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CSC 213 – Large Scale Programming. Today’s Goals  Consider what new does & how Java works  What are traditional means of managing memory?  Why did.

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Presentation on theme: "CSC 213 – Large Scale Programming. Today’s Goals  Consider what new does & how Java works  What are traditional means of managing memory?  Why did."— Presentation transcript:

1 CSC 213 – Large Scale Programming

2 Today’s Goals  Consider what new does & how Java works  What are traditional means of managing memory?  Why did they change how this was done for Java?  What are the benefits & costs of these changes?  Examine real-world use of graphs & its benefits  How do all of those graph algorithms get used?  Can we take advantage of this knowledge somehow?  What occurs in real-world we have not covered?  And why is beer ALWAYS answer to life’s problems

3 Explicit Memory Management  Traditional form of memory management  Used a lot, but fallen out of favor  malloc / new  Commands used to allocate space for an object  free / delete  Return memory to system using these command  Simple to use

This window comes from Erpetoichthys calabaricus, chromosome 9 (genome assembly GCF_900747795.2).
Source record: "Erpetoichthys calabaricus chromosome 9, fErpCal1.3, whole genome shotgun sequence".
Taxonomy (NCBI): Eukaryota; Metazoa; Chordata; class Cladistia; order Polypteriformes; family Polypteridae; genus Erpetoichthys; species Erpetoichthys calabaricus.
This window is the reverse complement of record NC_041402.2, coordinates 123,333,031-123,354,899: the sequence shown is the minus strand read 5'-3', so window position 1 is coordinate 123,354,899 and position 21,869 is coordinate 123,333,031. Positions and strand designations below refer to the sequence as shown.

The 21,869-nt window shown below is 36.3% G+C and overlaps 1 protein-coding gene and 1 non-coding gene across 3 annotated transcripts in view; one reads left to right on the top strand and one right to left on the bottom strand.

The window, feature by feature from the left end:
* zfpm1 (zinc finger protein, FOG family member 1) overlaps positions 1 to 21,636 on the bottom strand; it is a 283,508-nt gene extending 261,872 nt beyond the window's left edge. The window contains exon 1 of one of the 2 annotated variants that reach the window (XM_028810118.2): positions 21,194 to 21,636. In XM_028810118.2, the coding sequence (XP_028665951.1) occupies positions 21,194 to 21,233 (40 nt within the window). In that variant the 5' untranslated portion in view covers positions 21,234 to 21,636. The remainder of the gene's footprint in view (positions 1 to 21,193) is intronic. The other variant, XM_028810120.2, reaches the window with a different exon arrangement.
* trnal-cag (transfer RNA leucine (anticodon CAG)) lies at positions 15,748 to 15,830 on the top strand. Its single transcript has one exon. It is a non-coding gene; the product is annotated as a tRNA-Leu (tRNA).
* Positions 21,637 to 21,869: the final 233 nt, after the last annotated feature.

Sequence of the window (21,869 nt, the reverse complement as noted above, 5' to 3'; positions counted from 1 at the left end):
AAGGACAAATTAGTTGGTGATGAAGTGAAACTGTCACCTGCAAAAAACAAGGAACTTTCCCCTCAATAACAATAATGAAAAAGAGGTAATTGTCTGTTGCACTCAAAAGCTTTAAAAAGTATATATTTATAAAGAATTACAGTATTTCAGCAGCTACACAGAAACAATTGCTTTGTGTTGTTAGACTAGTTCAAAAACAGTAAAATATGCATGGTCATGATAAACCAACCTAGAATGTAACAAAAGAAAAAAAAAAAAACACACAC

4 Explicit Memory Management  Traditional form of memory management  Used a lot, but fallen out of favor  malloc / new  Commands used to allocate space for an object  free / delete  Return memory to system using these command  Simple to use, but tricky to get right memory leak  Forget to free  memory leak dangling pointer  free too soon  dangling pointer

5 Dangling Pointers Node x = new Node(“happy”);

6 Dangling Pointers Node x = new Node(“happy”); Node ptr = x; Node x = new Node(“happy”); Node ptr = x;

7 Dangling Pointers Node x = new Node(“happy”); Node ptr = x; delete x; // But I’m not dead yet! Node x = new Node(“happy”); Node ptr = x; delete x; // But I’m not dead yet!

8 Dangling Pointers Node x = new Node(“happy”); Node ptr = x; delete x; // But I’m not dead yet! Node y = new Node(“sad”); Node x = new Node(“happy”); Node ptr = x; delete x; // But I’m not dead yet! Node y = new Node(“sad”);

9 Dangling Pointers Node x = new Node(“happy”); Node ptr = x; delete x; // But I’m not dead yet! Node y = new Node(“sad”); cout << ptr.data << endl; // sad  Node x = new Node(“happy”); Node ptr = x; delete x; // But I’m not dead yet! Node y = new Node(“sad”); cout << ptr.data << endl; // sad 

10 Dangling Pointers Node x = new Node(“happy”); Node ptr = x; delete x; // But I’m not dead yet! Node y = new Node(“sad”); cout << ptr.data << endl; // sad  Node x = new Node(“happy”); Node ptr = x; delete x; // But I’m not dead yet! Node y = new Node(“sad”); cout << ptr.data << endl; // sad 